Do these to avoid problems and maintain plant health
Links below take you to detailed information elsewhere on my site. And hey! Do visit my *Succulent Propagation Page---it's newly updated with basic-but-essential info.
- Get rid of weeds, roots and all. They're easy to pull or hoe now while ground is soft from rain. If you wait, they'll use the rain to grow, grow, grow and go to seed.
- Top-dress bare soil to enhance the appearance of planted areas, keep weeds at bay, reduce erosion, and hold in soil moisture.
- Treat your agaves for snout weevil. This needs to be done every spring and fall. The pests attack agave relatives, so also douse yuccas, beaucarneas, mangaves and furcraeas.
- Fertilize your plants as they enter their spring growth spurt.
- Obtain nursery plants. Get them in the ground before summer heat hits.
- Shop for flowering ice plants. They bloom gangbusters in spring, so this is your annual chance to select the colors you want.
- *Start pups and cuttings. There's no better time.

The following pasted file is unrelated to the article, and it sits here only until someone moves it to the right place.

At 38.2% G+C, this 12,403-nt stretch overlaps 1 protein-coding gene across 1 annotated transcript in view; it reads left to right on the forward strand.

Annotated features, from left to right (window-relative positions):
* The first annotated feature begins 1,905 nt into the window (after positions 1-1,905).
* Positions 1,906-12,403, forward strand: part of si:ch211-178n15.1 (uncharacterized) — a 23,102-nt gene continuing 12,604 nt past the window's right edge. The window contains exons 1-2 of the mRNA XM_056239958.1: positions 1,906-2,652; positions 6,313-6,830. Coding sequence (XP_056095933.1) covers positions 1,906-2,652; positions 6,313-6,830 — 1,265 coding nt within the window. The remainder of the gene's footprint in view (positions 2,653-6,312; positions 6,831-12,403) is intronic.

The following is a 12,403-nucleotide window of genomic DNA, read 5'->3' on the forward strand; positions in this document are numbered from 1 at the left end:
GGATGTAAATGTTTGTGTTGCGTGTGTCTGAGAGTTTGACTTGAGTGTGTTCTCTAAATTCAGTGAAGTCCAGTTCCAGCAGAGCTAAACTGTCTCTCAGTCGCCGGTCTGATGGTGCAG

- If you've yet to do so, trim woody perennials (roses, mallow, salvias) by about half, and cut ornamental grassesto the ground.
- Check your automatic irrigation system and adjust as needed. Don't wait---as I've done---until a prized plant dries-and-dies.
How to Propagate Succulents Learn the many ways to make more succulents from existing plants Recognize growth-producing tissue Most succulents can be propagated vegetatively—via stem cuttings, pulling apart offsets, or rooting leaves. The key is to locate the growth tissue that grows roots. This meristematic tissue is at… bands on stems where leaves once were attached the base…
How to Fertilize Succulents FREQUENTLY ASKED QUESTIONS Feeding succulents at the right time and with the right fertilizer will enhance the plants’ health and vigor. Here are answers to your FAQs. When should I feed my succulents? Expand The best times to fertilize your succulents are in spring when daytime temps stay above 60 degrees…
Agave snout-nosed weevil is a half-inch-long black beetle with a downward-curving proboscis that enables it to pierce an agave’s core, where it lays its eggs. Grubs hatch, consume the agave’s heart, then burrow into the soil to pupate.